Taxing to Develop: International Taxation Challenges for Africa

18 April 2019 | Minutes

Developing countries need to work together on international tax cooperation - Oxfam


Vitor Gaspar, Director, Fiscal Affairs Department, IMF
Ceyla Pazarbasioglu, Vice President for Equitable Growth, Finance and Institutions, World Bank Group
Michael Keen, Deputy Director, Fiscal Affairs Department, IMF
Mary Baine, Director Tax Programmes, African Tax Administration Forum
Jan Loeprick, senior economist, World Bank Group
Susana Ruiz Rodriguez, Global lead on Tax Justice, Oxfam International
Alexandra Readhead, Technical Advisor to the Intergovernmental Forum on Mining (IGF)

Opening Remarks:

Vitor Gaspar: First, taxation is fundamental for development. Tax is the means that enables the state to deliver on inclusive and sustainable growth. Second, the IMF has been working on issues of international tax cooperation for a long time. International spillovers are particularly important for low-income countries (LICS) and hence, international tax cooperation is important for development. Third, we are at a point that is extremely important for international tax cooperation. We have the opportunity to shape the way forward for international corporate tax cooperation that hopefully will prove robust to technological change and globalisation. This process is important to the world, but particularly for LICs. Finally, there is some urgency in making progress in state tax capacity and coordination. It is incumbent on us to work together, in particular the IMF and World Bank.

Black-listing is viewed as bullying on the part of the EUMary Baine, ATAF

Ceyla Pazarbasioglu: Domestic revenue mobilisation, financing the Sustainable Development Goals (SDGs), and how to think about new challenges such as digital taxation are on top of these Spring Meetings agenda. What is the critical question for us, and what we heard echoed at the G20, is how to join up efforts. Countries are bombarded by International Finance Institutions (IFIs) and bilateral donors, providers of technical assistance (TA), but it is important that, given the lack of capacity they face, we work together and make sure we have a joined up approach. We have been providing IDA countries with assistance on domestic revenue mobilisation. These efforts are in the billions of dollars in terms of support. Linked to this discussion on tax is debt and debt transparency, and how do we look at both sides of the fiscal coin? While digital tax also came up in every single meeting, at the G20 meetings there is not a consensus on it yet and it will take some time to reach a consensus.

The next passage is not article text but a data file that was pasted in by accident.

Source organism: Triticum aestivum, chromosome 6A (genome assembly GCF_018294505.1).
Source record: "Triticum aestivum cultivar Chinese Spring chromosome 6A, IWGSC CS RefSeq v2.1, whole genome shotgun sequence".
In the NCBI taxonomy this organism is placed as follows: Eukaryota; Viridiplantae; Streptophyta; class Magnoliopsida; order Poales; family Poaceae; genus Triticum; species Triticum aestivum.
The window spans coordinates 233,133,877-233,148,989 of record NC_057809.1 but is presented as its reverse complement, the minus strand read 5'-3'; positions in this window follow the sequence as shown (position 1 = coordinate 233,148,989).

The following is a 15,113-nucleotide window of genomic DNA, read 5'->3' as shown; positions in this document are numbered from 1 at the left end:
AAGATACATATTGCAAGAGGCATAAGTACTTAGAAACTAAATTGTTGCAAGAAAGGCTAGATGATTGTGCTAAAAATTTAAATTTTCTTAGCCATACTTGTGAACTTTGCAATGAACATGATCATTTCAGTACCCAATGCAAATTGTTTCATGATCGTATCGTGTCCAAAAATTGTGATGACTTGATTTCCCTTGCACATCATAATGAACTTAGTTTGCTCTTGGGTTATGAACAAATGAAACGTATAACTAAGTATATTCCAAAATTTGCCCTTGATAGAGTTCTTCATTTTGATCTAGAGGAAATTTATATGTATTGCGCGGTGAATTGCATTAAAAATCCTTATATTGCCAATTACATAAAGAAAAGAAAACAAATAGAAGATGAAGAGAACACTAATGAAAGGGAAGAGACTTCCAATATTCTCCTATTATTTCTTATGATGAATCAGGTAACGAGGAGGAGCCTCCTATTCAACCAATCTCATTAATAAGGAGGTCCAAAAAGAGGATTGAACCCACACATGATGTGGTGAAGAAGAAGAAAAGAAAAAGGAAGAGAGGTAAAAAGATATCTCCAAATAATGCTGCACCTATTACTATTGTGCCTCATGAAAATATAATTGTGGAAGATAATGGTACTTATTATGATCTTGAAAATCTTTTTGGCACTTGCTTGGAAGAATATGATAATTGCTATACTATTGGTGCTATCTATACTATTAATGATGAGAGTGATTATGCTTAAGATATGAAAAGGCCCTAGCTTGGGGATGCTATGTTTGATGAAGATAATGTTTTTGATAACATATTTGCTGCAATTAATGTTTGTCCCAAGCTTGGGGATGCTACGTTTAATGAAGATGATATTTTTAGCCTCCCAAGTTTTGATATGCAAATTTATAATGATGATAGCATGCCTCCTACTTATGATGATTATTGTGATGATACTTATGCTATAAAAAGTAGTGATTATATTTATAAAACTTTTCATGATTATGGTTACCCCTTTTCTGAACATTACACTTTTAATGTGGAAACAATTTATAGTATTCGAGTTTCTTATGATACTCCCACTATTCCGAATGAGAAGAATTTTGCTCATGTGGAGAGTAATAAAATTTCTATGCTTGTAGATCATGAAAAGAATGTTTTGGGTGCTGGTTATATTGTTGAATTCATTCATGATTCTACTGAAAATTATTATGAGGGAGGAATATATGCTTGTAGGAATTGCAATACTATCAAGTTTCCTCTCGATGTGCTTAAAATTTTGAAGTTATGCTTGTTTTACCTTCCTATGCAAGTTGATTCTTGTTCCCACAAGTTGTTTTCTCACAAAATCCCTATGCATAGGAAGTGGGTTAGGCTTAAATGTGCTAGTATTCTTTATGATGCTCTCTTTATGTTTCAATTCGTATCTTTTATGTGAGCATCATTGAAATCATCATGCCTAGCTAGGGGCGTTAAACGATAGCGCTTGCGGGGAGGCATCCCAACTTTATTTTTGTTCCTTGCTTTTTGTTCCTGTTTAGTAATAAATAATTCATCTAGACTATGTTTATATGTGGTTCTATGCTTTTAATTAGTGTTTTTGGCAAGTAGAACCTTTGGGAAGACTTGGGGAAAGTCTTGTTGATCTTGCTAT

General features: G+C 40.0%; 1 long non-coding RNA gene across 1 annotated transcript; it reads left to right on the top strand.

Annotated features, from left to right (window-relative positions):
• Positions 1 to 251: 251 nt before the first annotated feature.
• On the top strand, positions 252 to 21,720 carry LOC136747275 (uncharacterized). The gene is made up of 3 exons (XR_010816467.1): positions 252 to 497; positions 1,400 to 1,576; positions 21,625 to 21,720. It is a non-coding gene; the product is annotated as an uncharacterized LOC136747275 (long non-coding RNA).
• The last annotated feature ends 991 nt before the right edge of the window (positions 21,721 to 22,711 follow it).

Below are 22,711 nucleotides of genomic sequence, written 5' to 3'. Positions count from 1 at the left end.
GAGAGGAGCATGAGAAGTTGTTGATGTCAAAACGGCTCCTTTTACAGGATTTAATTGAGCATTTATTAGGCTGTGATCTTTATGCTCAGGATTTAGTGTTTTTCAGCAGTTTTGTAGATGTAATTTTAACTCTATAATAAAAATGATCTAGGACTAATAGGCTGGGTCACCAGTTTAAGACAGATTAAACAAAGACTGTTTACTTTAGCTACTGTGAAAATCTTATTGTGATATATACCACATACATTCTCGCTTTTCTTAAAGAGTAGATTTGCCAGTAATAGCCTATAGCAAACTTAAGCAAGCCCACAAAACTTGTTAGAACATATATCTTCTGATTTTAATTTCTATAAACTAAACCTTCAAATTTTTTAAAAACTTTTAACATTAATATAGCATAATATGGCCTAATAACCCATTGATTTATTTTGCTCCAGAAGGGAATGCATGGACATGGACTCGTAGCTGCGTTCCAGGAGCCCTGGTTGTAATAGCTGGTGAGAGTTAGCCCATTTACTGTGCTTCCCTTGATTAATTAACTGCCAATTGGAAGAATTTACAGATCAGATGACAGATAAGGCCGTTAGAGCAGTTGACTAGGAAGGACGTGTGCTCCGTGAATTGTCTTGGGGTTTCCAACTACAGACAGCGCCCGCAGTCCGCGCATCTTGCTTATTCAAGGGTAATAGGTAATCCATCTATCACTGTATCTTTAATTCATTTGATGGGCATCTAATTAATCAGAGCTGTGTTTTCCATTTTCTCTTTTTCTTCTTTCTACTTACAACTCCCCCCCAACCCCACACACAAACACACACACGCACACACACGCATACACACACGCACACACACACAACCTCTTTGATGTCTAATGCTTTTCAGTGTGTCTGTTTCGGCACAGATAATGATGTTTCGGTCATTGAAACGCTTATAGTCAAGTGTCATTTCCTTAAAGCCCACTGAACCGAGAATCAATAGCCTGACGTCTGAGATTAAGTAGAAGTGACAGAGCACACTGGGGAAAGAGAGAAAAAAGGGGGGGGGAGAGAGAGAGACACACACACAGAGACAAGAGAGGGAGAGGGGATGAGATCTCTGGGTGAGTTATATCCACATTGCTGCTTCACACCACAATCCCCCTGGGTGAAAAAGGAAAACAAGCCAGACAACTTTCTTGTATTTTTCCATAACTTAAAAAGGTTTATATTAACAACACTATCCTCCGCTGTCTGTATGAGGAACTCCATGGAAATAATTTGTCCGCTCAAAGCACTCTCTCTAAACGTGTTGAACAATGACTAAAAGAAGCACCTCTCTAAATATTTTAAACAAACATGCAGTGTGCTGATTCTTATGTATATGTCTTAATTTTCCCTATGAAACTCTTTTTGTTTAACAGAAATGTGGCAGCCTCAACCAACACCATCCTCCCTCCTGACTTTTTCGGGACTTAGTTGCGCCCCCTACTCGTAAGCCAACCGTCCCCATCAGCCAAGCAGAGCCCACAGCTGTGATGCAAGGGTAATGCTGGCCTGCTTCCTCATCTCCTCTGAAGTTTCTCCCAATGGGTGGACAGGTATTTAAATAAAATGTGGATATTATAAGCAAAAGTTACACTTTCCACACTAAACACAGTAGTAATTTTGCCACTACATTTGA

Corporate Taxation in the Global Economy, with a Focus on the Issues for Developing Countries

Mick Keen: The international corporate tax system is under unprecedented stress. The G20/OECD project on Base Erosion and Profit Shifting (BEPS) has made significant progress in international tax cooperation, addressing some major weak points in the century-old architecture. But vulnerabilities remain. Limitations of the arm’s-length principle—under which transactions between related parties are to be priced as if they were between independent entities—and reliance on notions of physical presence of the taxpayer to establish a legal basis to impose income tax have allowed apparently profitable firms to pay little tax. Tax competition remains largely unaddressed. And concerns with the allocation of taxing rights across countries continue. Recent unilateral measures, moreover, jeopardise such cooperation as has been achieved.

The IMF has published a paper that reviews alternative directions for progress. The call for taxation “where value is created” has proved an inadequate basis for real progress. There now seems quite widespread agreement that fundamental change to current norms is needed—but no agreement, as yet, on its best form.

Key concerns are to better address both profit shifting and tax competition—and ensure full recognition of the interests of emerging and developing countries. Low income countries (LICs) are especially exposed to profit shifting and tax competition (and have limited alternatives for raising revenue) and their limited capacity is now stretched further by increased complexity. For them, securing the tax base on inward investment is key.

Alternative international tax architectures differ not only in their economic properties, but in how far they depart from current norms and the degree of cooperation they require. No scheme is without difficulty, but there are clear opportunities for improvement:

  • Minimum taxes on outbound investment can offer significant though incomplete protection against profit shifting and tax competition and generate positive spillovers for other jurisdictions (other than those with low tax regimes). Minimum taxes on inbound investment can be especially appealing for LICs. These schemes have the merit of being readily designed to complement current norms. But there is a tradeoff between ease of administration and risk of such bluntness as to potentially jeopardise investment. Further, distortions remain (through for instance the relocation of parent companies) and underlying weaknesses of the system are patched rather than fixed. While minimum taxation has advantages over current arrangements, it is not clear that it alone would prove a robust long-term solution.